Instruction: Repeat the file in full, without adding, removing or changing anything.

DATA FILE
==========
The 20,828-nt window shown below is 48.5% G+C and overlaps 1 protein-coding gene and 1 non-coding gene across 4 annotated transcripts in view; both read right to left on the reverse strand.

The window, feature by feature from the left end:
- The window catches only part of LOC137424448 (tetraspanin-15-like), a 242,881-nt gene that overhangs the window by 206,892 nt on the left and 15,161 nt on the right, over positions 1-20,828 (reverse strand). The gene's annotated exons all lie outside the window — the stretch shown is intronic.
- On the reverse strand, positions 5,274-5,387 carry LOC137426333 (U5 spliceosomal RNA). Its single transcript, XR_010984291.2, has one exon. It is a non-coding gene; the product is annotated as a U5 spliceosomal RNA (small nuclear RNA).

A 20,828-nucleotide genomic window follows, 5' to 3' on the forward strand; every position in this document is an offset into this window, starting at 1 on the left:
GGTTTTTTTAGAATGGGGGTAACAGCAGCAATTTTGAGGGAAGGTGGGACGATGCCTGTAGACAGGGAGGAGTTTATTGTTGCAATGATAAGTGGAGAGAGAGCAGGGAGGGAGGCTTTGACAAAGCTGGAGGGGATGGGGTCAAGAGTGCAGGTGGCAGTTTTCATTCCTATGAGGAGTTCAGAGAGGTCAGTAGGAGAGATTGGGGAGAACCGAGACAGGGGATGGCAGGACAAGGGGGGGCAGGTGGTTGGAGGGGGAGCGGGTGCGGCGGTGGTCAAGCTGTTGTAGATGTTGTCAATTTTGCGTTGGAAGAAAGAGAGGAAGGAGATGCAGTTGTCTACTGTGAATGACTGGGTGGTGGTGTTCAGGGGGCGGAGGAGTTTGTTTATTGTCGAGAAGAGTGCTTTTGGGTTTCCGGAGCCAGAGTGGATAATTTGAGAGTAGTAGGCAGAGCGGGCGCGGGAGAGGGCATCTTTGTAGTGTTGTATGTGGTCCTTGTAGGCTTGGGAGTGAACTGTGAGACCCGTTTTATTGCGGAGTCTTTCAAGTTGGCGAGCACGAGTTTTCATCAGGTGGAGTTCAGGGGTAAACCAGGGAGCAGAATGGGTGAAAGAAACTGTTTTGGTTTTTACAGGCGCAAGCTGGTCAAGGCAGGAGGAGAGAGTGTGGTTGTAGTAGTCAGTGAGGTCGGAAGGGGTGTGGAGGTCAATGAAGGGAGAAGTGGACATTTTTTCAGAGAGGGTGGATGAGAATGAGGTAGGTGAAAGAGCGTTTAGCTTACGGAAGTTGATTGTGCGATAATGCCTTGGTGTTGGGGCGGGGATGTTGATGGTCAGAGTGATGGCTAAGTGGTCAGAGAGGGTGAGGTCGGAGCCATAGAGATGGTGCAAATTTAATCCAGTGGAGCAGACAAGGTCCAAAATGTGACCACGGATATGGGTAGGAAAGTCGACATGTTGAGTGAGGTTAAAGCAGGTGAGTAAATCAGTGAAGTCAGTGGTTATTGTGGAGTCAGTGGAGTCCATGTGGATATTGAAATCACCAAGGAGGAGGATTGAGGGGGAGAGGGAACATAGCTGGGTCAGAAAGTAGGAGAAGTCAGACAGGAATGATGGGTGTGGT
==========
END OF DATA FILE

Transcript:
The 20,828-nt window shown below is 48.5% G+C and overlaps 1 protein-coding gene and 1 non-coding gene across 4 annotated transcripts in view; both read right to left on the reverse strand.

The window, feature by feature from the left end:
- The window catches only part of LOC137424448 (tetraspanin-15-like), a 242,881-nt gene that overhangs the window by 206,892 nt on the left and 15,161 nt on the right, over positions 1-20,828 (reverse strand). The gene's annotated exons all lie outside the window — the stretch shown is intronic.
- On the reverse strand, positions 5,274-5,387 carry LOC137426333 (U5 spliceosomal RNA). Its single transcript, XR_010984291.2, has one exon. It is a non-coding gene; the product is annotated as a U5 spliceosomal RNA (small nuclear RNA).

A 20,828-nucleotide genomic window follows, 5' to 3' on the forward strand; every position in this document is an offset into this window, starting at 1 on the left:
GGTTTTTTTAGAATGGGGGTAACAGCAGCAATTTTGAGGGAAGGTGGGACGATGCCTGTAGACAGGGAGGAGTTTATTGTTGCAATGATAAGTGGAGAGAGAGCAGGGAGGGAGGCTTTGACAAAGCTGGAGGGGATGGGGTCAAGAGTGCAGGTGGCAGTTTTCATTCCTATGAGGAGTTCAGAGAGGTCAGTAGGAGAGATTGGGGAGAACCGAGACAGGGGATGGCAGGACAAGGGGGGGCAGGTGGTTGGAGGGGGAGCGGGTGCGGCGGTGGTCAAGCTGTTGTAGATGTTGTCAATTTTGCGTTGGAAGAAAGAGAGGAAGGAGATGCAGTTGTCTACTGTGAATGACTGGGTGGTGGTGTTCAGGGGGCGGAGGAGTTTGTTTATTGTCGAGAAGAGTGCTTTTGGGTTTCCGGAGCCAGAGTGGATAATTTGAGAGTAGTAGGCAGAGCGGGCGCGGGAGAGGGCATCTTTGTAGTGTTGTATGTGGTCCTTGTAGGCTTGGGAGTGAACTGTGAGACCCGTTTTATTGCGGAGTCTTTCAAGTTGGCGAGCACGAGTTTTCATCAGGTGGAGTTCAGGGGTAAACCAGGGAGCAGAATGGGTGAAAGAAACTGTTTTGGTTTTTACAGGCGCAAGCTGGTCAAGGCAGGAGGAGAGAGTGTGGTTGTAGTAGTCAGTGAGGTCGGAAGGGGTGTGGAGGTCAATGAAGGGAGAAGTGGACATTTTTTCAGAGAGGGTGGATGAGAATGAGGTAGGTGAAAGAGCGTTTAGCTTACGGAAGTTGATTGTGCGATAATGCCTTGGTGTTGGGGCGGGGATGTTGATGGTCAGAGTGATGGCTAAGTGGTCAGAGAGGGTGAGGTCGGAGCCATAGAGATGGTGCAAATTTAATCCAGTGGAGCAGACAAGGTCCAAAATGTGACCACGGATATGGGTAGGAAAGTCGACATGTTGAGTGAGGTTAAAGCAGGTGAGTAAATCAGTGAAGTCAGTGGTTATTGTGGAGTCAGTGGAGTCCATGTGGATATTGAAATCACCAAGGAGGAGGATTGAGGGGGAGAGGGAACATAGCTGGGTCAGAAAGTAGGAGAAGTCAGACAGGAATGATGGGTGTGGT